A few months after her former home shattered a California record by selling for $119.75 million, Candy Spelling is making waves in the real estate scene once more. Her waterfront mansion in Malibu just hit the market for $23 million.

Spelling shared the home for decades with her husband, prolific TV producer Aaron Spelling, until his death in 2006.

Enjoying 81 feet of water frontage on La Costa Beach, the brick-clad abode offers a markedly different feel than its coastal neighbors. Past a stately courtyard entry, it opens to more than 8,000 square feet of interiors.

Limestone floors and crown molding adorn the living and dining room, and the center-island kitchen adds rich wood cabinetry and granite countertops. Throughout the home, picture windows frame views of the ocean.

Throughout the home, picture windows frame views of the ocean. (Simon Berlyn/TNS)
Throughout the home, picture windows frame views of the ocean. (Simon Berlyn/TNS)

The family room tacks on beamed ceilings and a wet bar. Blackout curtains and a projector turn the space into a screening room.

Of the seven bedrooms, two are master suites. One features glass walls and a fireplace, and the other expands to a private balcony. Elsewhere are two offices and a bonus room.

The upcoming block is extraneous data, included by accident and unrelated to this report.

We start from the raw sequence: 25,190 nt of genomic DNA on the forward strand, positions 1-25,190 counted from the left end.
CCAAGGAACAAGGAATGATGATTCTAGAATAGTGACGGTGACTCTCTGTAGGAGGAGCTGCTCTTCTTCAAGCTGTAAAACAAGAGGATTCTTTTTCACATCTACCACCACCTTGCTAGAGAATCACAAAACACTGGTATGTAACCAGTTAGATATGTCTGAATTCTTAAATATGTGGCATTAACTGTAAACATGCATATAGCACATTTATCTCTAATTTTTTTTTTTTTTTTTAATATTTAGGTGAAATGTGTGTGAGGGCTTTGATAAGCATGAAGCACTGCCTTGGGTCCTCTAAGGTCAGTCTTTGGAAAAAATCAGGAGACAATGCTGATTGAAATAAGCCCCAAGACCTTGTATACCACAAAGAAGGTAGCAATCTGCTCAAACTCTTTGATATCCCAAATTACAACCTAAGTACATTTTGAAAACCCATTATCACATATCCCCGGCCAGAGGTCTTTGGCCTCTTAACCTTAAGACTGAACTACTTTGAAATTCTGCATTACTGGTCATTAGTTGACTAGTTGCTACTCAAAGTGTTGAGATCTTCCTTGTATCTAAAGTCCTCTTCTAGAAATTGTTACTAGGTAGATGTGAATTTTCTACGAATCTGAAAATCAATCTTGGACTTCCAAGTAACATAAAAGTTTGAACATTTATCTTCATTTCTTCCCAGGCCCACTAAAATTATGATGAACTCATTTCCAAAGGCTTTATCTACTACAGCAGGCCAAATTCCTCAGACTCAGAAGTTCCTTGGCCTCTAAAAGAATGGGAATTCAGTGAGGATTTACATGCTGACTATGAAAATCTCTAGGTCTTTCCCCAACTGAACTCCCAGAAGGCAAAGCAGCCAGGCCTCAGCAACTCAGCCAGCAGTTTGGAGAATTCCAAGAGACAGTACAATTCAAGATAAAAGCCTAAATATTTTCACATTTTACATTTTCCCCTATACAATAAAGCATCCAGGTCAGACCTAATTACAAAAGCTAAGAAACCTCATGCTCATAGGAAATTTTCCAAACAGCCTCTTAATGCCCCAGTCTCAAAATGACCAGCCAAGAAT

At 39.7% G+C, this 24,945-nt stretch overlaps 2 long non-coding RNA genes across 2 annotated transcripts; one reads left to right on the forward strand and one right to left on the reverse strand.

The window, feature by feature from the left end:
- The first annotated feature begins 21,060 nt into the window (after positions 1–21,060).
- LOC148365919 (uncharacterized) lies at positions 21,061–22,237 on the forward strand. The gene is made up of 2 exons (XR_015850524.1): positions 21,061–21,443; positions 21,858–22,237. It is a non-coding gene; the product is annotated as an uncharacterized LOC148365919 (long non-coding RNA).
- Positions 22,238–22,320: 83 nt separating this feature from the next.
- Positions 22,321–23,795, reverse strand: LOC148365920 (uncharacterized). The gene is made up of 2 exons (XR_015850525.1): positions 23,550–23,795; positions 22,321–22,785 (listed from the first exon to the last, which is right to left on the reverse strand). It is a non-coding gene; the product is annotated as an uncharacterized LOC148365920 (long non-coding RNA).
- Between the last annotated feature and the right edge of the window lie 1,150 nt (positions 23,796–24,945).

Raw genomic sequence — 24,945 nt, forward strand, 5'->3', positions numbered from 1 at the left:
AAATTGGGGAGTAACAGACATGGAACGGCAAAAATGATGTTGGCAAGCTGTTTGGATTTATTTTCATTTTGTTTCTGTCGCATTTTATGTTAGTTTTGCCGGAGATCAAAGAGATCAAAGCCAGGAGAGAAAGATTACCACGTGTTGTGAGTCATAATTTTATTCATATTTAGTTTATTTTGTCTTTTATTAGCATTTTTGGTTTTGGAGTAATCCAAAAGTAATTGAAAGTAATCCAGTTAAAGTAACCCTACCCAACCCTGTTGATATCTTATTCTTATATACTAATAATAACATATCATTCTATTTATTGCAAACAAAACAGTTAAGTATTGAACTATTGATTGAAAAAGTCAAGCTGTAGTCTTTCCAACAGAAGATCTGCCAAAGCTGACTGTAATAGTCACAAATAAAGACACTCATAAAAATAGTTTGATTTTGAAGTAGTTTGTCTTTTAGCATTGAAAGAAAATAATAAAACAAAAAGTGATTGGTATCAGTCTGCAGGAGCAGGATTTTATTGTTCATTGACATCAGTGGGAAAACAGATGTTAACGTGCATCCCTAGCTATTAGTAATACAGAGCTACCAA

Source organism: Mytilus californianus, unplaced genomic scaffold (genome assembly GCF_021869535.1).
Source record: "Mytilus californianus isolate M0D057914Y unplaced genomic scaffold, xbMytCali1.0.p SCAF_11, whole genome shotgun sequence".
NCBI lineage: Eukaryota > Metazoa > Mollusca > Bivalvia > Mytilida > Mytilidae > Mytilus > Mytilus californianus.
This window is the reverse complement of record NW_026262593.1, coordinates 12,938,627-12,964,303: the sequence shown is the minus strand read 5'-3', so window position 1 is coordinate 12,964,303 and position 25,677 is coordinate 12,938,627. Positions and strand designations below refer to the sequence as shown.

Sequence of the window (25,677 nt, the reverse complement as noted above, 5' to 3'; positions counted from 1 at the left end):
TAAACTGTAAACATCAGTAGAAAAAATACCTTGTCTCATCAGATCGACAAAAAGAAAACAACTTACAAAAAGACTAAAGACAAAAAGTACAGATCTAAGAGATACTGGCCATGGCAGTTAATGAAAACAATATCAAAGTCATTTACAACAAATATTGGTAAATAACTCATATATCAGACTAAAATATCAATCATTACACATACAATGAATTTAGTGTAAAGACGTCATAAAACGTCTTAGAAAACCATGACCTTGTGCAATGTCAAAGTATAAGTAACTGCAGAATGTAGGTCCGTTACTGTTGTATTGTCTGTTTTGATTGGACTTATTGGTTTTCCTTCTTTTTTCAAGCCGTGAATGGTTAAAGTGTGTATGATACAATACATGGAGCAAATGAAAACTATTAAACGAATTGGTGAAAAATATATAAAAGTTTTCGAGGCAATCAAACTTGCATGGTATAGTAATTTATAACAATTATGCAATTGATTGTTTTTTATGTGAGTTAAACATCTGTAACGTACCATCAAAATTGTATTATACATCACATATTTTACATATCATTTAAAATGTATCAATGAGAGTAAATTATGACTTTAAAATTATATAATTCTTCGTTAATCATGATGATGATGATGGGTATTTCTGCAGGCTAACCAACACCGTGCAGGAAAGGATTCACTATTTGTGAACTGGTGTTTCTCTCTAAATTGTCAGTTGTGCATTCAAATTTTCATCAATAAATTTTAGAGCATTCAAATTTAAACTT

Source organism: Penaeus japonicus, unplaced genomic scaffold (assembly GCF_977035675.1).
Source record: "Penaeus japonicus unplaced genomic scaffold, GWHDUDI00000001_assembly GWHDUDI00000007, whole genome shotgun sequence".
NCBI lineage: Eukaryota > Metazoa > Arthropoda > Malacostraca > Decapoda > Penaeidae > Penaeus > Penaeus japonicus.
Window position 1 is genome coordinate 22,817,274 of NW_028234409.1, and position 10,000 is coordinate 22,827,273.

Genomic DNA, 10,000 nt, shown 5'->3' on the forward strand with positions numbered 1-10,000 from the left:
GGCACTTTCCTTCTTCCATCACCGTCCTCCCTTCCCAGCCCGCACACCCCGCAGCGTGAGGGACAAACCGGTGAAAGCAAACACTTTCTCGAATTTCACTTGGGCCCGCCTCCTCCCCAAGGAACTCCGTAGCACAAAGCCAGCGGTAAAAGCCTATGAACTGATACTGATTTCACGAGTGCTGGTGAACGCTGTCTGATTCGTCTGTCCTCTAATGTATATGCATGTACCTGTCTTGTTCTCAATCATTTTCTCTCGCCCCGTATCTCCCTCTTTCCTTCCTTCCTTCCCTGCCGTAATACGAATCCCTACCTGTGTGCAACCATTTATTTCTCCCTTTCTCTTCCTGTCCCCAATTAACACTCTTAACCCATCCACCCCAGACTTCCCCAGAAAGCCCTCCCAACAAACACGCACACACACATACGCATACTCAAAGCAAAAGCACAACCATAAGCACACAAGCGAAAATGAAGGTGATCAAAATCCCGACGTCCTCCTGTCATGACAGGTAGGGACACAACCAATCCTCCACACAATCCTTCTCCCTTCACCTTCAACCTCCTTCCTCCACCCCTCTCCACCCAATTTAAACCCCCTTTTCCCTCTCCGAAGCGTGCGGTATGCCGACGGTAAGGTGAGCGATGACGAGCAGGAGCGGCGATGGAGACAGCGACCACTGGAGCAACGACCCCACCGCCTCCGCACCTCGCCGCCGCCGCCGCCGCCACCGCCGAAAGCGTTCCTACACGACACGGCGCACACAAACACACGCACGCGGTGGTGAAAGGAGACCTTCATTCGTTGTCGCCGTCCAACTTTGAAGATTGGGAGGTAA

A patio spans the length of the home, providing endless Pacific Ocean views. (Simon Berlyn/TNS)
A patio spans the length of the home, providing endless Pacific Ocean views. (Simon Berlyn/TNS)

Out back, a patio spans the length of the home. In addition to covered lounges and dining areas, the waterfront space holds an outdoor shower and two staircases that descend to the sand.

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Spelling, 74, is an author, theater producer and philanthropist. Her autobiography, “Stories from Candyland,” made the New York Times Best Seller list. Multiple plays she produced, including “The Color Purple” and “Nice Work If You Can Get It,” won Tony Awards.

Her former home, The Manor in Holmby Hills, is one of the most iconic estates in L.A. County. Nicknamed “Candyland” during the Spellings’ reign, the W-shaped chateau is larger than the White House, measuring 56,500 square feet.

It introduced extravagance unrivaled at the time: more than 20 customized rooms including a flower-cutting room, a humidity-controlled silver storage room, a barbershop and multiple gift-wrapping rooms.